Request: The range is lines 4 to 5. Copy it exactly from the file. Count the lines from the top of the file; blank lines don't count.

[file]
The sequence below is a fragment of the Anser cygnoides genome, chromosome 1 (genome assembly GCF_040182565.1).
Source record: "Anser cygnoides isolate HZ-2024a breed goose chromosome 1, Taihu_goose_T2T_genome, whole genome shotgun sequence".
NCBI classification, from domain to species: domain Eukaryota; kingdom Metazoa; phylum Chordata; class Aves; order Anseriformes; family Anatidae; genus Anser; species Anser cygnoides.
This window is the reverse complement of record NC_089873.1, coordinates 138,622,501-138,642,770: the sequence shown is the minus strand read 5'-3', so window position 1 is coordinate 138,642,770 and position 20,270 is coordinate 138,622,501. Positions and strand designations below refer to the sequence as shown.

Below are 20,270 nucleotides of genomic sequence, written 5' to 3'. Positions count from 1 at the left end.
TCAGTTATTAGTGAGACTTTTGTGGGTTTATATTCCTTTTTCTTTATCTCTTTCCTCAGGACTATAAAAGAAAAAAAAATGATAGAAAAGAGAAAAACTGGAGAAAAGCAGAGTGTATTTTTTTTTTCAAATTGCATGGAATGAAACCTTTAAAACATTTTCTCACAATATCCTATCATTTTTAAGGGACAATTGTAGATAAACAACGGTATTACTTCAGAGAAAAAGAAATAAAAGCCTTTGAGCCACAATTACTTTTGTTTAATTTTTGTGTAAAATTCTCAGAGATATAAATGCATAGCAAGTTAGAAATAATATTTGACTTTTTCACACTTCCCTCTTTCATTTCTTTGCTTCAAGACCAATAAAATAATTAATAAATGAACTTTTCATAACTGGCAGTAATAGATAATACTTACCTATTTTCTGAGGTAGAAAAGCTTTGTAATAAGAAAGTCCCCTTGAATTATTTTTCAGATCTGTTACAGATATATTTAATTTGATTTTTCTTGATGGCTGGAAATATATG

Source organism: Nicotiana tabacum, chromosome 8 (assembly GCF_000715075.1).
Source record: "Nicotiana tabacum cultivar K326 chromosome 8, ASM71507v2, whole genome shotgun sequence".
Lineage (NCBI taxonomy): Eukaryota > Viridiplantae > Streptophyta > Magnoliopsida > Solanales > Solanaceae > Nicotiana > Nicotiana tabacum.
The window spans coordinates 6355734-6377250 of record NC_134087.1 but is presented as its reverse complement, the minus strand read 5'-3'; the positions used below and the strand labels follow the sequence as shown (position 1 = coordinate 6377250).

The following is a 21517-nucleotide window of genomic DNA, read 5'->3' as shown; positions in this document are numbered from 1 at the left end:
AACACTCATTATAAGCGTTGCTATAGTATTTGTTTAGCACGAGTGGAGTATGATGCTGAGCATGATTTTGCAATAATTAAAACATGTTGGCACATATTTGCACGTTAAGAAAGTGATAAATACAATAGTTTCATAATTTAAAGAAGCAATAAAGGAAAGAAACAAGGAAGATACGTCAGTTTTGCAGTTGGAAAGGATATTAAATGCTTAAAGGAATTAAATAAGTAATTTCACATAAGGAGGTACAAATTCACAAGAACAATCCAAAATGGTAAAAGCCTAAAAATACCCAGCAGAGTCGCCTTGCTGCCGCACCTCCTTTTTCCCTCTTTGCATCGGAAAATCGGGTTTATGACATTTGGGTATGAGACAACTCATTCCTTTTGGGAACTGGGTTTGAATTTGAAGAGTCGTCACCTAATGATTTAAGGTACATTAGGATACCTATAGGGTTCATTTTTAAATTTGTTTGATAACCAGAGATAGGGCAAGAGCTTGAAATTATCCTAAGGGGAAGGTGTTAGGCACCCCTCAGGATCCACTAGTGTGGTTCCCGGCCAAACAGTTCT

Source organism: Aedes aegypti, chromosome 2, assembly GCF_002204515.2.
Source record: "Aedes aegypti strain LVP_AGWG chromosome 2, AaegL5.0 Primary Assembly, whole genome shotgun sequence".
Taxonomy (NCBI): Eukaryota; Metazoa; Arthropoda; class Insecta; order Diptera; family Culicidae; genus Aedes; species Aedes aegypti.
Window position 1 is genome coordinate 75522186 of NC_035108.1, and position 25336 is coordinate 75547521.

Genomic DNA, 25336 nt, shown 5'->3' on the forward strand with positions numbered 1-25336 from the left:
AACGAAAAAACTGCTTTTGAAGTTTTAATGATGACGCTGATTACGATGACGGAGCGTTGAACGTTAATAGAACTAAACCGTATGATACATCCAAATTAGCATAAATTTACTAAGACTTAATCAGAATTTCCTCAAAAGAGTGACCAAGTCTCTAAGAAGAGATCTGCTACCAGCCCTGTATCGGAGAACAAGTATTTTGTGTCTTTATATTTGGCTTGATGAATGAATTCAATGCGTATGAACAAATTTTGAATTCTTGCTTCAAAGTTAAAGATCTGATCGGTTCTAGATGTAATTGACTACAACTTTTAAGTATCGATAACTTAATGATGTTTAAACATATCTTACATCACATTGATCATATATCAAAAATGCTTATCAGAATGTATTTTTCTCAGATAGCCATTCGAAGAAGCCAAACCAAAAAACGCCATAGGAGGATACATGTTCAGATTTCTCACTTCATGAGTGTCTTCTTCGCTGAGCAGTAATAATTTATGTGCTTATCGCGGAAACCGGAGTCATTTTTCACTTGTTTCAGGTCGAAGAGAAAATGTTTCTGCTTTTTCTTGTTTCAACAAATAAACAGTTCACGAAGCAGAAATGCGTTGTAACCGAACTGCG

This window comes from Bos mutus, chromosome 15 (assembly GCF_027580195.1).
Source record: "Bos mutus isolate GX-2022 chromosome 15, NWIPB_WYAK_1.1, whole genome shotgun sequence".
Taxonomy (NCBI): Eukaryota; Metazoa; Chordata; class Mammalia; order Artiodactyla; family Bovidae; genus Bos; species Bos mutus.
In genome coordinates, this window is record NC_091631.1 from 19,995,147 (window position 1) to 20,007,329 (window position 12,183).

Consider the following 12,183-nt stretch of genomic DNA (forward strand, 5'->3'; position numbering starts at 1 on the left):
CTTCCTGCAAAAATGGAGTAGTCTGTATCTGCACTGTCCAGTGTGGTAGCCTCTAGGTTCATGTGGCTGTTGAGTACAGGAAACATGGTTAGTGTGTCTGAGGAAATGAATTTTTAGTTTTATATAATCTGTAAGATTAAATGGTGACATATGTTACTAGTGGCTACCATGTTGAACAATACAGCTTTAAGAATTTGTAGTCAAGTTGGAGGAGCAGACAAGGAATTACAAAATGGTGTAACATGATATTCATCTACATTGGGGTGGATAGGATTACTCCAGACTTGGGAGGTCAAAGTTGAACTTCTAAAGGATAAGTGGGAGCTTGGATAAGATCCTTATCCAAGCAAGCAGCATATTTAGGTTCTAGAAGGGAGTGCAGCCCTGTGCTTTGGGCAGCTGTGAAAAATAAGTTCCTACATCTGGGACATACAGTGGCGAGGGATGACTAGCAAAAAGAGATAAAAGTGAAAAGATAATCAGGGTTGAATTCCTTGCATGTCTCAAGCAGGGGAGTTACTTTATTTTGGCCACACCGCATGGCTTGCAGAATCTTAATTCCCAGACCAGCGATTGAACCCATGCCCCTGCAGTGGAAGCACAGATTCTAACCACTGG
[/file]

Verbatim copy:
This window is the reverse complement of record NC_089873.1, coordinates 138,622,501-138,642,770: the sequence shown is the minus strand read 5'-3', so window position 1 is coordinate 138,642,770 and position 20,270 is coordinate 138,622,501. Positions and strand designations below refer to the sequence as shown.

Below are 20,270 nucleotides of genomic sequence, written 5' to 3'. Positions count from 1 at the left end.